19 Jan 2016


According to the 2016 Garden Trends Report, people are spending more time outdoors and not only ‘decorating’ their homes, but their gardens as well. This might seem surprising at a time when technology, social media and other distractions are becoming a greater part of our day to day lives, but more and more of us want to be able to enjoy outdoor spaces like gardens. Here is a short list of garden design trends that you might want to try yourself.

Integrate technology

This trend is all about harnessing social media and related technologies to encourage people to take advantage of their gardens. ‘Consumers are constantly connected, and that’s not a bad thing. It’s time for the industry to fully embrace technology and all it can do for the garden,’ said Susan McCoy, president of Garden Media. ‘The more consumers learn about nature and the design of outdoor spaces, the more they will grow to care about it.’

This is already having a huge impact on garden design, as the increased ease with which we can communicate with people around the world allows us to share different ideas like never before. Just take a look at the digital “mood boards” you can find and create on sites like pinterest, where you can “Pin” your interests to a board, amplifying your imagination and allowing you to get visual inspiration from a range of gardens and architects across the world in an easier manner than ever before.

Reconnect with nature

The rise of social trends, like lawn games, glamping and garden parties are fueling a record growth in garden furniture and other accessories. This is increasing demand for tabletop fountains, permanent BBQs and brick or semi-permanent structures, outdoor chandeliers, garden art, decorative bird feeders, unusual planters and candle holders.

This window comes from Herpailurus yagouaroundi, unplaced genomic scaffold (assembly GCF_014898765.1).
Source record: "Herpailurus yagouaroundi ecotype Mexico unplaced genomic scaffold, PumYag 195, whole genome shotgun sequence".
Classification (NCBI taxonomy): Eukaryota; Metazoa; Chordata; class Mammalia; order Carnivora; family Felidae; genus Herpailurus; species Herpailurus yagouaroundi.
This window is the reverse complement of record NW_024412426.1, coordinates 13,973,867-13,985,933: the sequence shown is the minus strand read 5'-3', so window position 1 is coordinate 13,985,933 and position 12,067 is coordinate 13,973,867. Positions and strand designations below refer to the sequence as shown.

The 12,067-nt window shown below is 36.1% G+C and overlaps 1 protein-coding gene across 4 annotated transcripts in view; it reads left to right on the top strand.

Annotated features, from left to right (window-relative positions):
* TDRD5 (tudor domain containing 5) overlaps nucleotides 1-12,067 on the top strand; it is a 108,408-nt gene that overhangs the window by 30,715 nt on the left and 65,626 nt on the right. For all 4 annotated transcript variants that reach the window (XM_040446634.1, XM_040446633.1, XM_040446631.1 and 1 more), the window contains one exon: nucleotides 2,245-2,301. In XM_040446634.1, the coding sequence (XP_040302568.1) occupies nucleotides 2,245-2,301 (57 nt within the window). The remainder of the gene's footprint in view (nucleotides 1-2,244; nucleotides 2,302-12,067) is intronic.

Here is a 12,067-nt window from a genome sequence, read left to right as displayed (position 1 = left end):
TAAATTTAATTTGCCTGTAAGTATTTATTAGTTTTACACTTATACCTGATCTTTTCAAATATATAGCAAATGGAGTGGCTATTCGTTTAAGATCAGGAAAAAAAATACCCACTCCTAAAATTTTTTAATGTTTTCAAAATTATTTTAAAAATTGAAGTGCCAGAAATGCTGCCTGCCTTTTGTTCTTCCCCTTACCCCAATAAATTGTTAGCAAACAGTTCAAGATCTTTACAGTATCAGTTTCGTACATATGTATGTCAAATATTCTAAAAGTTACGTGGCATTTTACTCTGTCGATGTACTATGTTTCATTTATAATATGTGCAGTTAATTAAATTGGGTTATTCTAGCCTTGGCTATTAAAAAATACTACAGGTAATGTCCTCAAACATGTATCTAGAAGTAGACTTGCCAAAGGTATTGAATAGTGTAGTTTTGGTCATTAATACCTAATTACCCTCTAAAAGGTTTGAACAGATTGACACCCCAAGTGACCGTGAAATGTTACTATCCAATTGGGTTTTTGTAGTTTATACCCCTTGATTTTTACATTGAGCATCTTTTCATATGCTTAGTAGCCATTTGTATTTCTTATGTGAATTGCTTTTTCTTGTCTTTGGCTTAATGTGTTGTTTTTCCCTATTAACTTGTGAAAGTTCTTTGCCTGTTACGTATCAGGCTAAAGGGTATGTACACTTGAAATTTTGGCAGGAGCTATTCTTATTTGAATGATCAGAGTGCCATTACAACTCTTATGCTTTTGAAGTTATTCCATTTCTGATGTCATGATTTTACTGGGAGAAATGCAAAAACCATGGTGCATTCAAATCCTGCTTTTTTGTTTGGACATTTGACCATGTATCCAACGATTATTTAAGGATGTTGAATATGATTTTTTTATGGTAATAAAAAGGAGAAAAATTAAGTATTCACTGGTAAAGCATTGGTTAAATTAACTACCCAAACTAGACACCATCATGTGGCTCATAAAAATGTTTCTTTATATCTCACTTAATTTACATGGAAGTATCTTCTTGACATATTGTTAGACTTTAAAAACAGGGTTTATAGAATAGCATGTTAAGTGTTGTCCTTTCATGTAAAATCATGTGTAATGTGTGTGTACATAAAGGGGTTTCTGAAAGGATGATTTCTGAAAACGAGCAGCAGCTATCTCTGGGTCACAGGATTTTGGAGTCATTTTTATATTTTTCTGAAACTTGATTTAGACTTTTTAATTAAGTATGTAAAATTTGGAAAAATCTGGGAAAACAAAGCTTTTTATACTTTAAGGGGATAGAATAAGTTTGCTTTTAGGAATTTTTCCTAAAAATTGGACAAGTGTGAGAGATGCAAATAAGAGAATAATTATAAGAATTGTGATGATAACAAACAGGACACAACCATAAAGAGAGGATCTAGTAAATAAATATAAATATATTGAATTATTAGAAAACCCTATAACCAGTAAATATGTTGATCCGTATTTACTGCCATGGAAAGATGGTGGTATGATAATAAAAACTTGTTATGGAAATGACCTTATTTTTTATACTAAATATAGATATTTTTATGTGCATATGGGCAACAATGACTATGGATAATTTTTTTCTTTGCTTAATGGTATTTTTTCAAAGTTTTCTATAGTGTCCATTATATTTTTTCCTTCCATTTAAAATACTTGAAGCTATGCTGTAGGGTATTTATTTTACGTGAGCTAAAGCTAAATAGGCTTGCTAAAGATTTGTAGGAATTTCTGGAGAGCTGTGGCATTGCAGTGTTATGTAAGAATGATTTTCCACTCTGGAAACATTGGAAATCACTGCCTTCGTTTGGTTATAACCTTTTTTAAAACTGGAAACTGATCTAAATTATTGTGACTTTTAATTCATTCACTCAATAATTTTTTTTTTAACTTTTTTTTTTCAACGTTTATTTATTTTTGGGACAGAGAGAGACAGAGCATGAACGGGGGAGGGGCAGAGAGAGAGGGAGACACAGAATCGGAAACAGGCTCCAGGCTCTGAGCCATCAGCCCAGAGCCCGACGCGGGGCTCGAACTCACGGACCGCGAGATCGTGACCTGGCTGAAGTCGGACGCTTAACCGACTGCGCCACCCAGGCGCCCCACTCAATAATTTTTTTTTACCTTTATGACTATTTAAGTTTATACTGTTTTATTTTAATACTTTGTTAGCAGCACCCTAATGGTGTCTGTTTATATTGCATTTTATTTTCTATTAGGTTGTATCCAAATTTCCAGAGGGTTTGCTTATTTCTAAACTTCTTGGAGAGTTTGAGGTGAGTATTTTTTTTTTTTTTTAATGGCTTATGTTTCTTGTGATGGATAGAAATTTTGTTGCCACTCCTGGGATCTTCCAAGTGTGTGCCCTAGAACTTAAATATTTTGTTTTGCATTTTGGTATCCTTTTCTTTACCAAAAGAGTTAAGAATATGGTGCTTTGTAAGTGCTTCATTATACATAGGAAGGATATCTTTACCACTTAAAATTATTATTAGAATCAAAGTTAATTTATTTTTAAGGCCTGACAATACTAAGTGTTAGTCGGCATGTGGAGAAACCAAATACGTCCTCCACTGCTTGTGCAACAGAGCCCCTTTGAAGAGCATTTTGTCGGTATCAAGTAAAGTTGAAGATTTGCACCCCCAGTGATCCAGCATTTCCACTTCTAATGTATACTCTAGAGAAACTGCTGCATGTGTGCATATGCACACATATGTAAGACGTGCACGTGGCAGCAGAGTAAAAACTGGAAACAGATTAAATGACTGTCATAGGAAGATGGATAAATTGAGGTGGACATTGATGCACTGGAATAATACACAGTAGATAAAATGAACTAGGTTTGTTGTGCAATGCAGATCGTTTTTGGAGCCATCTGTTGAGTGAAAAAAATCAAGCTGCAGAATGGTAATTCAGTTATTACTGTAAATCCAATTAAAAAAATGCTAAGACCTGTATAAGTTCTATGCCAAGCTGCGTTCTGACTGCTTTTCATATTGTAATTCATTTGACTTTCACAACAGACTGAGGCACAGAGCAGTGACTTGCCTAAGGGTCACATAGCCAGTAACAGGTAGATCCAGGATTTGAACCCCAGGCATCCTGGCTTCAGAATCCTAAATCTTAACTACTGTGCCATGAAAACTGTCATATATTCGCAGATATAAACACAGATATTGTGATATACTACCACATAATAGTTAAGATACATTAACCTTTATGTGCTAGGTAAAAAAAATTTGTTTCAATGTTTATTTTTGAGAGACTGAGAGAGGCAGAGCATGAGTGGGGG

Produce your own food and drink

Instead of just planting for beauty, many of us want to have a functional garden that we can use to produce food and drink. You could grow hops to make your own beer, or grapes to make your own wine. Many people grow plants like thyme which can be an excellent addition to various recipes while being easy to maintain, but you could take it even further and grow your own vegetables.

Create multi-sensual experiences

Water features are a classic example of a multi-sensual experience in the garden, as it adds not only visual and tactile elements, but also a relaxing background sound.

You could enhance a water fountain with lights, or use LEDs in other parts of the garden to add an interesting aesthetic dynamic in the evening. Outdoor speakers are becoming more and more popular, but are perhaps best deployed in certain rural areas where you don’t have any neighbours to annoy!

At Lypiatt Landscapes we have a wealth of experience when it comes to all kinds of gardening projects. We work on projects of all scales and sizes, so we know what goes into bringing your landscape ideas to fruition. By working closely with our customers we are able to execute their vision from start to finish. See examples of our recent projects here and get in touch with us via our contact form or call on 01453 277 001.